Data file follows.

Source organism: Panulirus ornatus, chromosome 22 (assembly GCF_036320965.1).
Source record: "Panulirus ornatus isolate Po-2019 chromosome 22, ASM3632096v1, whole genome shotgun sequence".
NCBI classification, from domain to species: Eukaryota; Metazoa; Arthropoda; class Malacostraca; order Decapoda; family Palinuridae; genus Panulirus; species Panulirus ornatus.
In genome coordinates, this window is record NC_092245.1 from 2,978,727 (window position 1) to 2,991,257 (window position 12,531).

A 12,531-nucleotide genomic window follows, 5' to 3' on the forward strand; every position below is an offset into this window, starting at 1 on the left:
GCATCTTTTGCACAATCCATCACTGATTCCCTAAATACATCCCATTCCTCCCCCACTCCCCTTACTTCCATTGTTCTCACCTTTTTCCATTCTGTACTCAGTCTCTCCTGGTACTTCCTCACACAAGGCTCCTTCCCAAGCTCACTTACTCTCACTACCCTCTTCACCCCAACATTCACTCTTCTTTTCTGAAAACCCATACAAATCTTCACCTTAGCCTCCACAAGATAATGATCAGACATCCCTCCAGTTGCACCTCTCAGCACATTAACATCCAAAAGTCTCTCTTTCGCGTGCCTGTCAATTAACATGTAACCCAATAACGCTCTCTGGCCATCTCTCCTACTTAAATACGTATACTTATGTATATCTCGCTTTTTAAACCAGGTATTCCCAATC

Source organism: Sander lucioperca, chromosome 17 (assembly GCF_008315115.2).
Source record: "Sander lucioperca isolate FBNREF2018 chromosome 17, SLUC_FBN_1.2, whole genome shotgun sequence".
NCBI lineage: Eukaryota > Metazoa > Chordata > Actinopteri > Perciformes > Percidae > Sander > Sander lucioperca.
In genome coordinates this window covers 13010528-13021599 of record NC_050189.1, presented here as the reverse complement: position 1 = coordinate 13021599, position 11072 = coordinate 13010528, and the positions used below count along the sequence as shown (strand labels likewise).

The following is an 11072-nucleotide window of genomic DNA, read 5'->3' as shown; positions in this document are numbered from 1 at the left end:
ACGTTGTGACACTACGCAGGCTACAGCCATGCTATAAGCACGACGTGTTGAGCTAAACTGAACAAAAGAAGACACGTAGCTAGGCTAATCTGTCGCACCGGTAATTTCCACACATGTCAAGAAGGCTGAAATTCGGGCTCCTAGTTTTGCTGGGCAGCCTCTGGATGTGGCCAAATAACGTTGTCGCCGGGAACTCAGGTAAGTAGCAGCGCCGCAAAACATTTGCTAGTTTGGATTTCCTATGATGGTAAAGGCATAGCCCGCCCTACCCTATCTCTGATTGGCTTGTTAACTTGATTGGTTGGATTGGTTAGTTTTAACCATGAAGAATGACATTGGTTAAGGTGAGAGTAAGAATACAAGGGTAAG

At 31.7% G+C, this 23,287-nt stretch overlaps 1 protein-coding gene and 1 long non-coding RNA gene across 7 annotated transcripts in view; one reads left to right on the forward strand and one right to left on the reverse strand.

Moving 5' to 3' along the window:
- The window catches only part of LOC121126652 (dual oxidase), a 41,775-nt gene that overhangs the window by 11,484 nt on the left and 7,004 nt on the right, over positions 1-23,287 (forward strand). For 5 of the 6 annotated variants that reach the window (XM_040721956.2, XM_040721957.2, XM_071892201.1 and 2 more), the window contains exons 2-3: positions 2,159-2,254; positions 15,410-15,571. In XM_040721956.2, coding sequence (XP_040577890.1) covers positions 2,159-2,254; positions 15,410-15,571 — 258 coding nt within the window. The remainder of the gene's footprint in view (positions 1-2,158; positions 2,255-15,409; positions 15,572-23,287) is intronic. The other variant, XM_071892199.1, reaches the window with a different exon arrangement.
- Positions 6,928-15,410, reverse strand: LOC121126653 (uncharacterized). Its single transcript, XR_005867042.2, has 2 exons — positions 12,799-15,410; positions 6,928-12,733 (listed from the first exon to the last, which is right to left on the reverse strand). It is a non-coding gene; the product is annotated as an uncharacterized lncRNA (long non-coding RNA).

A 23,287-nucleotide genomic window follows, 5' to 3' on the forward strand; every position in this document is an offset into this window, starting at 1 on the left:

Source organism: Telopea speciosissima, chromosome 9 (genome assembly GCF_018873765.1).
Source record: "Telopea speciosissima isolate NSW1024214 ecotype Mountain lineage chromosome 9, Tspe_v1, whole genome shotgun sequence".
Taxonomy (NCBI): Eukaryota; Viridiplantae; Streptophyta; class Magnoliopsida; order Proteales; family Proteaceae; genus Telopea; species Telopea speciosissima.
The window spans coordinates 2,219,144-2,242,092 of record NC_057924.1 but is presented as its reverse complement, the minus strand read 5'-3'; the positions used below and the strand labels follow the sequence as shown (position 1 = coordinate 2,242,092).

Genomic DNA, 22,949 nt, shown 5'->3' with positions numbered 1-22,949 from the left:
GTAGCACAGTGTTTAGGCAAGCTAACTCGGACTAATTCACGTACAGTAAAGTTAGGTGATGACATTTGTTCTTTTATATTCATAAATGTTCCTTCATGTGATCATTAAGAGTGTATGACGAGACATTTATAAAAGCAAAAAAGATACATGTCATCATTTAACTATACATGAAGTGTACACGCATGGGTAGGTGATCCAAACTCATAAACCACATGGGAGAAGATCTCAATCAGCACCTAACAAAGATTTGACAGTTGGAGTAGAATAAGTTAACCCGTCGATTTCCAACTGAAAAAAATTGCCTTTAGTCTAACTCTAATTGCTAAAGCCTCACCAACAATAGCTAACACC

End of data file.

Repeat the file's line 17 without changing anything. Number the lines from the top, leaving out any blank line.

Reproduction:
A 23,287-nucleotide genomic window follows, 5' to 3' on the forward strand; every position in this document is an offset into this window, starting at 1 on the left: